From the Mises Economics Blog
When an author signs a publication contract, insofar as it contains strict and traditional copyright notices, he is pretty much signing his life away. It used to be that the publisher would maintain control only so long as the book is in print. Today, with digital printing, this means forever: your lifetime plus 70 years.
During this time, you can't even quote significant portions of your own writing without permission from the publisher, and you could find yourself paying the publisher for the rights. You can't read your own book aloud and sell the results. You certainly can't give a journal a chapter.
You are done for. You sold your soul and you can't get it back. Not within your lifetime. Your creation, which copyright is designed to protect, is now the possession of someone else.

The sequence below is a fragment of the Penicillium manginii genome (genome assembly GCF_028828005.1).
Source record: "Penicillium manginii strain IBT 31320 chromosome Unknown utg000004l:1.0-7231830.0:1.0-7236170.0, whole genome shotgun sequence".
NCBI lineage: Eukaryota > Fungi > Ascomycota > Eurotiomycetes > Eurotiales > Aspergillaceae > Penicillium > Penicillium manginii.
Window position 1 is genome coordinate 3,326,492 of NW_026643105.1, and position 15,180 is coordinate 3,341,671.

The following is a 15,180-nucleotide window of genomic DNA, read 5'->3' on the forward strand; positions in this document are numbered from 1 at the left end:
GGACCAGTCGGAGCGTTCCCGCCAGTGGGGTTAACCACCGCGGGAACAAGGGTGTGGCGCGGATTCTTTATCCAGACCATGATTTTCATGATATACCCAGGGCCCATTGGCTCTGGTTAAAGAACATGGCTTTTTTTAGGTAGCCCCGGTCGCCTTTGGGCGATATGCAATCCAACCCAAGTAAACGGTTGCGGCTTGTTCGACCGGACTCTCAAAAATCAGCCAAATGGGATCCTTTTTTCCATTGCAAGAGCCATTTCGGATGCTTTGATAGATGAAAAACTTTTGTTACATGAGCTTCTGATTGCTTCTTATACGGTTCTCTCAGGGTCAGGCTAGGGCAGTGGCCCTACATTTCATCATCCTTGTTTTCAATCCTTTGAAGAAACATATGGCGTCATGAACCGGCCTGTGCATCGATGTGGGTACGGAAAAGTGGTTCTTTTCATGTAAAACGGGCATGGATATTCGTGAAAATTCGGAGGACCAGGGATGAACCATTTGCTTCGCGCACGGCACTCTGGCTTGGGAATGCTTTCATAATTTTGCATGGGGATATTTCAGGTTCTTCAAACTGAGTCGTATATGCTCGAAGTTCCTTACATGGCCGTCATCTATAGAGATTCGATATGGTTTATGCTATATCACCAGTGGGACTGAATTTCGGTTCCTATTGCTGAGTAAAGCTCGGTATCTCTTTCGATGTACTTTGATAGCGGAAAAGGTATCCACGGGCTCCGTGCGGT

So I say to all authors: please look at your contracts. Don't sign your life away. Publish on the condition of Creative Commons. Claim your rights back as a creator and an author.
How does this work? You have to copyright your work if only to prevent others from claiming copyright and thereby binding all other living persons, including you, from publishing it. Once you claim copyright, add that it is published under the Creative Common License 3.0. This rids your manuscript or song or painting of copyright's provision of doom: the requirement that only one institution can control it.
In other words, it makes your creation part of the free market. It can be posted, recorded, shown, photograph, celebrated by one and all forever. Isn't this why you create in the first place? Isn't this what drove you to write, paint, photograph, sing, or whatever? You want to make a difference. You want credit for your work. This permits this.
Read the entire article here.
Read our previous post on "Negotiating a CC License".